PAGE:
On the road for one last homeward push, we were hardly surprised to discover that the freeway had six miles of standstill traffic. Managing to exit the freeway, we wound our way through backroads, playing aching (and loud) celtic music, and munching on the bread from the take-away Italian. All things considered, it was a pleasant… if long… drive.

By the time we got back it was 9:30 PM.

A usually 2 hour round trip took us 5 hours and 15 minutes.

To me, our airport escapade felt like a microcosmic representation of my life. So often life is more inconvenient and more difficult than we could have imagined. Everything takes longer than we want or hope it will. Obstacles surprise us, and just when we think they’re gone another appears. Storms make it hard for us to see, and we wonder if we’ll ever make it. Emotion is mixed with urgency. Perhaps most of all… Life is just not at all in our control.

I used to have this idea that I would feel peaceful just as soon as the next “thing” was out of the way. I would settle and be happy when there was time. I would be thankful when there was no longer anything to cry about. But life and the Lord have taught me that if I wait to love, be joyful, or be purposeful until the air is clear and there’s no traffic, I will be waiting for the rest of my life. I am not guaranteed tomorrow, or even the next moment. To live well is to greet each moment face-on and ready to laugh.

There will always be traffic, but only you can decide to put on music.

Or eat donuts.

Or find take out Italian food.

Or laugh wildly at the madness of your life.

Or squeeze your loved one’s shoulder just because they’re there.

A wise old wizard once said, “Happiness can be found even in the darkest of times, if only one remembers to turn on the light” (Rowling).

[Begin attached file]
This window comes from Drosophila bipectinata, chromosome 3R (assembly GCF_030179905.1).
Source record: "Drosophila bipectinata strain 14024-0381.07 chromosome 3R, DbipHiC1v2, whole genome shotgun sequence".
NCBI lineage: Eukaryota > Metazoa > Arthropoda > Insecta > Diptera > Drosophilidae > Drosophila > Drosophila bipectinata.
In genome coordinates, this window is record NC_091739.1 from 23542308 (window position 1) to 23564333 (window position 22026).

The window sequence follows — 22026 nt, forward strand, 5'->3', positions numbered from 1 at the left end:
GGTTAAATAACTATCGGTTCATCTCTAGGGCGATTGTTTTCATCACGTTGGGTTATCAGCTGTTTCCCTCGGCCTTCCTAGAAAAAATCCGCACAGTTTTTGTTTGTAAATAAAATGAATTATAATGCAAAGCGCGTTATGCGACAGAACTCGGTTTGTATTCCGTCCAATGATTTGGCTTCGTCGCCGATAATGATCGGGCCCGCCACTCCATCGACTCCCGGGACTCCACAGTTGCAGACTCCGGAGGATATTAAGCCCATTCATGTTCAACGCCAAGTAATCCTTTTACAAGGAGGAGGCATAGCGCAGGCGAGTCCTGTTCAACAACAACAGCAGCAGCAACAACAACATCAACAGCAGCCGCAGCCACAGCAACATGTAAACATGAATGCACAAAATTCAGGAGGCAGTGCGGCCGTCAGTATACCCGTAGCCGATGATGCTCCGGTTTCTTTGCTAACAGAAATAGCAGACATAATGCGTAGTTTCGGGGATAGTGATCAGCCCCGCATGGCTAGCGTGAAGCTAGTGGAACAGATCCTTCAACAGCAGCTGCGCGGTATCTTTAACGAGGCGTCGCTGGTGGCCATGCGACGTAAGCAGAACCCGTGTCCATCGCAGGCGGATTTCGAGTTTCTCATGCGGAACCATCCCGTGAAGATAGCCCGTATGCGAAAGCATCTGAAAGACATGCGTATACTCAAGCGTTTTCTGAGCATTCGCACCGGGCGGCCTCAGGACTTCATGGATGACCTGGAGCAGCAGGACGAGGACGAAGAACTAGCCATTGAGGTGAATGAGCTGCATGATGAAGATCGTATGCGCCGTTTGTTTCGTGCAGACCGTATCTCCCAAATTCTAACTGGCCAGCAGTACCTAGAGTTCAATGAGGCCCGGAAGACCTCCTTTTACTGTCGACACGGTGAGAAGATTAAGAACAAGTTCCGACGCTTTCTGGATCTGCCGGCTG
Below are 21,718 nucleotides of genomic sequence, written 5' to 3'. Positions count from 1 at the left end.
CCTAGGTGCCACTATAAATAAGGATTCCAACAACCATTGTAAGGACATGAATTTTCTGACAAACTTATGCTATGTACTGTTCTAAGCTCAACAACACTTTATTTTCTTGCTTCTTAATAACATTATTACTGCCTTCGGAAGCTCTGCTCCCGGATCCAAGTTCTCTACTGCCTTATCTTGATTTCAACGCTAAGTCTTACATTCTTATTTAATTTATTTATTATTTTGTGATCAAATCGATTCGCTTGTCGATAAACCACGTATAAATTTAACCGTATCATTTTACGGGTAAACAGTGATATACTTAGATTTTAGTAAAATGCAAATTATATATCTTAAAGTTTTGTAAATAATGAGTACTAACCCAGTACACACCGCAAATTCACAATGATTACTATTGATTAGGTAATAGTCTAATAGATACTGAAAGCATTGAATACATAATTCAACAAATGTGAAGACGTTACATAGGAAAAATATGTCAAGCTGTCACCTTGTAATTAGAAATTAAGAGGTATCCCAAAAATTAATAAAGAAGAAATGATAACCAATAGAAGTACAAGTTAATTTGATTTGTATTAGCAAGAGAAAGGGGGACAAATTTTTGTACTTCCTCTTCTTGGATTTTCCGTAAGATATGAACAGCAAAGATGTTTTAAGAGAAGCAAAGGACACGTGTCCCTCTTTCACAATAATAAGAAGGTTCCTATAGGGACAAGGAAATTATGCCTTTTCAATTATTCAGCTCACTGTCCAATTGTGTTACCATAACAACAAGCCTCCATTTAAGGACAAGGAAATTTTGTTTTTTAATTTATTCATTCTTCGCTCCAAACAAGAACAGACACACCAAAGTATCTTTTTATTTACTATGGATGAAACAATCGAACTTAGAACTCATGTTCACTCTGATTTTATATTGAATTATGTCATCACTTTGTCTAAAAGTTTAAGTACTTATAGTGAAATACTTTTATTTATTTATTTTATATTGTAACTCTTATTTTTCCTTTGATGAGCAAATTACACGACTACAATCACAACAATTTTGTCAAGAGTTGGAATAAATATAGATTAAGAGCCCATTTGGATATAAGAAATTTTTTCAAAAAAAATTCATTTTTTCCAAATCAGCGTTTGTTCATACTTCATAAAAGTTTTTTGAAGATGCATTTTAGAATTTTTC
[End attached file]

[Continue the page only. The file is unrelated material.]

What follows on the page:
Traffic, storms, lines, broken computers… they’ll always be around. But will you remember to put on music?

 

Concerning Change and Bacon Gouda Sandwiches

speedy changeCan we talk for a moment about the indignity of spending $10.75 on 2 pieces of 6 day old bread surrounding a substance made of more nitrates than turkey flesh?

I speak, of course, of Airport food.

A few moments ago, I found myself faced with the difficult dilemma of airport induced hanger, or a stale sandwich. In the end, I rejected the food stand sandwich in favor of a comparable choice at Starbucks. At least this overly expensive, stale bundle of preservatives comes with chips.

This choice was thrust upon me by Starbucks’ lack of Bacon and Gouda Breakfast sandwiches.

In days of old—by which I mean when I attended college—each trip home to Colorado from the Santa Ana airport was accompanied by a happy tradition: a bacon and gouda breakfast sandwich and a tall mocha with whip. This carb, sugar, dairy filled treat was one that heartened me for the homeward journey. I looked forward to it. I counted on it.

Today, I am flying home from Santa Ana, but alas… No bacon gouda breakfast sandwich.

Considering this with a hint of disappointment, I mournfully popped a potato chip in my mouth. My tastebuds swiftly made me aware that the chips were not original sea salt, as I expected, but vinegar. I sigh and resign myself to the eye-watering sourness.